On the diagram below, draw an ‘X’ on the blue line to represent your current balance of grit to grace in your coaching style.
Do you have too much grit? Take steps to tone down the toughness of your delivery. Having your salespeople fear you is not the same as having them respect you. Encourage them, and remember to praise them when they get something right.
Do you have too much grace? Embrace your role as a manager, and don’t be afraid to critique your salespeople. If you truly respect your salespeople, you will have their best interests in mind, and you will want to help them do everything it takes to improve and be successful. That includes giving them specific, useful criticism. Remember: giving someone direction doesn’t mean you have to act like a ‘Simon.’
Be Specific, Specific, Specific
To coach like Kara, you must also provide your team with specific, constructive criticism and praise that will lead to their improvement. Think about your coaching tendencies for a moment. Would you say that you’re specific when you correct someone, or would you say that you’re pretty generic with your words? Generic criticism sounds like this: “I don’t know what it was, you just weren’t ‘on’ today.” Specific criticism sounds like this: “I noticed that you froze up when the customer objected to the steep slope on lot #1200 — let’s brainstorm some ways that you could overcome that objection next time.” Likewise, generic praise would sound like, “Keep up the good work,” while specific praise would sound like, “Instead of giving incentives away at the beginning of the conversation, you’ve learned to save them for the end when you can use them as a bargaining tool — I’m really proud of you!” On a scale of 1-10, how specific are you when you deliver criticism and praise to your salespeople? Circle the number below that best describes you.
Each day, you can take the following actions in order to make your criticism more specific and effective:
- For each salesperson, write down the parts of their presentation/areas of their performance, where they need to improve.
- Choose the area that is most important, and then outline specific steps that the salesperson can take to improve in that area.
- In your coaching session, use your notes to help them create a plan for improvement.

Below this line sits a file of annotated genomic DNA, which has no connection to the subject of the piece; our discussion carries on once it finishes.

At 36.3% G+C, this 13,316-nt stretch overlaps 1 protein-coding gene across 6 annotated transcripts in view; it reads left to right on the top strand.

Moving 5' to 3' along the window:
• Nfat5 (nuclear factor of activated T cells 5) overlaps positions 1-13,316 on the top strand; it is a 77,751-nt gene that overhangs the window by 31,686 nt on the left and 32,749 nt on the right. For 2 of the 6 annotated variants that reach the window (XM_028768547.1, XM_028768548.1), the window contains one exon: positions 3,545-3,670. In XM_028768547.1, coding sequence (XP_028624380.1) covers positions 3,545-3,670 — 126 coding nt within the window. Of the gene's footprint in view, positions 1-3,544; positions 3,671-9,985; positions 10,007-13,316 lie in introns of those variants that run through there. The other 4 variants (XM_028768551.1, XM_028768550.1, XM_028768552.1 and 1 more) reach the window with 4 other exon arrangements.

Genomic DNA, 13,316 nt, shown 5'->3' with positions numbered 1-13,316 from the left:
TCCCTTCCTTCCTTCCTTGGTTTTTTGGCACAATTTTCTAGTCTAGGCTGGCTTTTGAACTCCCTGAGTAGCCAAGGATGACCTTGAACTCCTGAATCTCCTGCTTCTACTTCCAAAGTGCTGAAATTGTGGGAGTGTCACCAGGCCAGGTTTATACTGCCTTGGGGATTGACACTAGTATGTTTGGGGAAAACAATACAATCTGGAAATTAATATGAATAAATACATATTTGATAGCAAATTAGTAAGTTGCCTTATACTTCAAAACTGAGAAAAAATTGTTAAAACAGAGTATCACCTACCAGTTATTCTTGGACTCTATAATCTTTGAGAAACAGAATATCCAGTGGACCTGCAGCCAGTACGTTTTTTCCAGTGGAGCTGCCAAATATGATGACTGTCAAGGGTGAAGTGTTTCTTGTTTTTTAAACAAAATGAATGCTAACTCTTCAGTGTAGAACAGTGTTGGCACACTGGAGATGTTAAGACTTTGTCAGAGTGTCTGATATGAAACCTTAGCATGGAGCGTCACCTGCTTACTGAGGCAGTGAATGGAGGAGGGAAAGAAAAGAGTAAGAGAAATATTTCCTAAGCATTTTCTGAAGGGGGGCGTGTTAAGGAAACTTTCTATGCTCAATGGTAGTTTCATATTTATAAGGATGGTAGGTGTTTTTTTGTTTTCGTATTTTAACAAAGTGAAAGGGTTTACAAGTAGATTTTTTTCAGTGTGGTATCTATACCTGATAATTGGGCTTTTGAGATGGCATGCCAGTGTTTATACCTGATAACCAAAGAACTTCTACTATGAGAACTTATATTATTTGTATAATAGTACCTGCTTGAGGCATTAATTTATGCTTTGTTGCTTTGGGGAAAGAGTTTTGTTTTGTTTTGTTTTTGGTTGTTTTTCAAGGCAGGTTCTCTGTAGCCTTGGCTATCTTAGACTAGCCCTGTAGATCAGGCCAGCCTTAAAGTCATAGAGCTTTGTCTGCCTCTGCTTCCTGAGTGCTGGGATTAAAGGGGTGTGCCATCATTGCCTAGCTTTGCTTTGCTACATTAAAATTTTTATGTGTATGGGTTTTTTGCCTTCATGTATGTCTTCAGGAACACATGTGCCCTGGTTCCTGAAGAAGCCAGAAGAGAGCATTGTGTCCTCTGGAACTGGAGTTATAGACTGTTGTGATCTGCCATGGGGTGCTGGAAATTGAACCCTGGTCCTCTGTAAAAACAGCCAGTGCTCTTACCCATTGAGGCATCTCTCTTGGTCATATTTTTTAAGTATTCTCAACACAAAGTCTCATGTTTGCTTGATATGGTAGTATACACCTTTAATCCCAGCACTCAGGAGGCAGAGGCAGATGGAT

- Keep this question at the forefront of your mind: How can I make this person better, and take them one step closer to achieving success with the customers who are walking in the door?
You can also take the following steps to increase the power of your praise:
- Don’t just focus on what’s wrong — be on the lookout for what they’re doing right.
- Take notes of the improvements and victories that you witness.
- If you lean towards having too much grace, remind yourself daily that you do not have to dish out praise all of the time. Only praise people when it is deserved. By doing this, your praise becomes more meaningful and valuable.
When you’re a coach, you don’t have to chose between being a Simon or a Paula — you can be a Kara. Today, commit to balancing grit with grace, and to leading your team with specific, valuable criticism and praise. Above all, you need to remember this: your ultimate goal is to help the people you’re coaching to achieve success. In the end, you want them to be better because of what you’ve said.
Think of a problem that you recently had to address with one of your sales counselors. Now, imagine that the American Idol judges are sales managers, and they are going to offer their advice/critique to the sales counselor.
What would Paula or Randy say?
What would Simon say?
What would Kara say?
What would you say?
This article appeared first in the Shore Select Sales Strategy Journal. Click here to subscribe.